Lou Jeanne Cress Catlin

Date(s) of birth and/or death approximate

Date of Birth

June 1st, 1924

Date of Death

January 1st, 2010

Memorial Meeting

Phoenix Monthly Meeting

Minute

Lou Jeanne was born in June 1924 in Evanston, Illinois, to Ruth Haste Minor and Elmer Weirich Cress. She graduated from Radford College in Radford, Virginia in 1946, earning credentials for teaching English and French. She taught at Bedford High School in Bedford, Virginia and soon met and became engaged to Robert William (Bill) Catlin of Bedford. A pilot in the Marine Corps in World War II, Bill had recently returned to civilian life in Bedford. Lou Jeanne and Bill were married in 1947 in New York, and settled briefly in Hartford, Connecticut. They then resided in Salisbury, Baltimore, and Sandy Spring, Maryland. Two daughters, Amy and Martha, were born in Salisbury, and two sons, Robert and George, in Sandy Spring.

Lou Jeanne’s divine gifts have most often been expressed in her compassionate and intuitive sensing, and nurturing, of the divine gifts in others. Her gentleness masked a great strength born of a determination to hold close to the goodness and love that she recognized as blessings early in life. Although Lou Jeanne’s parents’ early divorce caused hardship, Lou Jeanne, her younger sister Barbara Ann, and their mother Ruth were a close and loving family. As a child growing up in the Great Depression, Lou Jeanne lived with her family much of the time in Baltimore boarding houses where, having an early fascination with human nature, she became known for her audacious “boarding house newspapers.” Although at first she approached it as a creative outlet, she soon came to believe that her candid reporting could actually make a difference by instilling a more acceptable standard of behavior in her elders.

In her first year of marriage, before the birth of her first child, Lou Jeanne suddenly lost her beloved mother, as a result of an automobile accident. With this loss, she committed her life, and her own motherhood, to honoring the profound love she and her mother shared. Traveling to the center of her grief, she found the divine source of her love and entered a sacred realm where love is renewed with each unfolding moment of life. Each of her four children, and then countless others on her life’s journey, came to experience this transformative gift through her love and compassion, and through the resonance of her patient, silent waiting on the Lord.

In 1955, when the family moved to a rural part of Montgomery County, Maryland, Lou Jeanne’s life was enriched when she found her spiritual home as a seeker of Truth with the Society of Friends at the nearby Sandy Spring Friends Meeting. For the next eight years, she and her children were welcomed, educated, loved, and nurtured by a remarkable and inspiring community of Friends. From 1963 to 1965, when the family lived in Glen Ellyn, Illinois, Lou Jeanne continued her commitment to Quakerism, attending Downer’s Grove Friends Meeting. Relocating with her family to Arizona in 1965, she began her long association with the Phoenix Friends Meeting. There her spirit and spirituality, her humility, and her dignity have touched, encouraged, and inspired Friends for over forty years.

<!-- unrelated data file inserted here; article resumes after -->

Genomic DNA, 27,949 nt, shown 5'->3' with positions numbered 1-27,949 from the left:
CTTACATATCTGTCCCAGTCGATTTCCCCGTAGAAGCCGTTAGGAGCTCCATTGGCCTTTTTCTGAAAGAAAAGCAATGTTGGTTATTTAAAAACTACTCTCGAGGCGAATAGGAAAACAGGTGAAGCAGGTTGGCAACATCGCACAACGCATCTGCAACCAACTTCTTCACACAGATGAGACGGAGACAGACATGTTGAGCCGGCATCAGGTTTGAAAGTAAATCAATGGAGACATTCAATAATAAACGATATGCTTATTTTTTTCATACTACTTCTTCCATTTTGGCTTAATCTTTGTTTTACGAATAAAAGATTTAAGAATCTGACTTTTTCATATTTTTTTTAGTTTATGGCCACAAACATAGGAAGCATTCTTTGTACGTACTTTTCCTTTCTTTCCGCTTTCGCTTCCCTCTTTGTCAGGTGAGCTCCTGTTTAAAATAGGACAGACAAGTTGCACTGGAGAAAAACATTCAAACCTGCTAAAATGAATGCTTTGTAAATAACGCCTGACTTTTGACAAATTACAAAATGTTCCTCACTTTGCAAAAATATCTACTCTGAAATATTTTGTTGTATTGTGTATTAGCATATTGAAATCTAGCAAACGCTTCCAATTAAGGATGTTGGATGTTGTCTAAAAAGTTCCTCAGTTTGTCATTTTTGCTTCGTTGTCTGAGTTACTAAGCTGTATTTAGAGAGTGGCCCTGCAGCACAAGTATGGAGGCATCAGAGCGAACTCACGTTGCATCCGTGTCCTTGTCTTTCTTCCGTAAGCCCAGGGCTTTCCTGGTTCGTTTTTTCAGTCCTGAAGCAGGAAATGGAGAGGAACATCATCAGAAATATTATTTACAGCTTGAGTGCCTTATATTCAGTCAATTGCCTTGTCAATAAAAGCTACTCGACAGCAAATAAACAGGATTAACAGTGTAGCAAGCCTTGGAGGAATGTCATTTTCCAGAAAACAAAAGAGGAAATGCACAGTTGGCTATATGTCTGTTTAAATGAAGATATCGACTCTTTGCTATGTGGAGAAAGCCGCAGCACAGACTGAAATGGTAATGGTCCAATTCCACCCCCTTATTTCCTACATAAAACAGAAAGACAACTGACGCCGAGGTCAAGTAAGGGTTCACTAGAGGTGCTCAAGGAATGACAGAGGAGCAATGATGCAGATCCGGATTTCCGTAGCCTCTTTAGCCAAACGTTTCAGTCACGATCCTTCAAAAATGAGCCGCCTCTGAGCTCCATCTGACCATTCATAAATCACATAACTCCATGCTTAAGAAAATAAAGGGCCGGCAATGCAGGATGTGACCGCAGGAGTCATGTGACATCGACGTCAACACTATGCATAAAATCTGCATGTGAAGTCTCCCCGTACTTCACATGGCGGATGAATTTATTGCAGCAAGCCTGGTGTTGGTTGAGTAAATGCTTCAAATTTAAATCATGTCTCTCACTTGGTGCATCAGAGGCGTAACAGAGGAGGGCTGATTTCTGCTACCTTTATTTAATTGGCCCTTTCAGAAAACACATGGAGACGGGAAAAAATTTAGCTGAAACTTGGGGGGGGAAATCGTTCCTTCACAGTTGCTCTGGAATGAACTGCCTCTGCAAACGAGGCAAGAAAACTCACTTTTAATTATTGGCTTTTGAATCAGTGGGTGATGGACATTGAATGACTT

Honoring her own gifts in, and affinity for, music, literature, theater, and the arts, Lou Jeanne joyfully embraced new influences and experiences throughout her life. She read widely, attended concerts and plays, and as her children grew up, returned to the classroom as a student of philosophy, literature, comparative religion, and other subjects that held promise of enrichment and fellowship. She also briefly revived her onstage theatrical talents, acting in community college productions. She traveled to Europe, China, India, Russia, and throughout the U.S., usually with her husband Bill, and sometimes traveling, or meeting up with, a son, daughter, grandchild, or friend to renew and deepen the bonds of love.

While always learning with each new experience, friendship, and spiritual quest, Lou Jeanne was ultimately a humble teacher. In her quiet presence, still felt by all who have loved her, the resonance of her faith draws seekers of Truth into the realm of divine love that was her passion to experience and the share.

Lou Jeanne was preceded in death by her sister Barbara Ann Cress Pridgeon. She is survived by her husband Robert William Catlin, daughters Amy Ruth Catlin-Jairazbhoy (Nazir Ali Jairazbhoy) of Los Angeles, California and Martha Claire Catlin (John Patrick Byrne) of Alexandria, Virginia; sons Robert Cress Catlin (Lori Schwartz-Catlin) of Williamstown, Massachusetts and George Edward Catlin of Phoenix; grandchildren Jeffrey, Shira, Eli, and Bayla Catlin.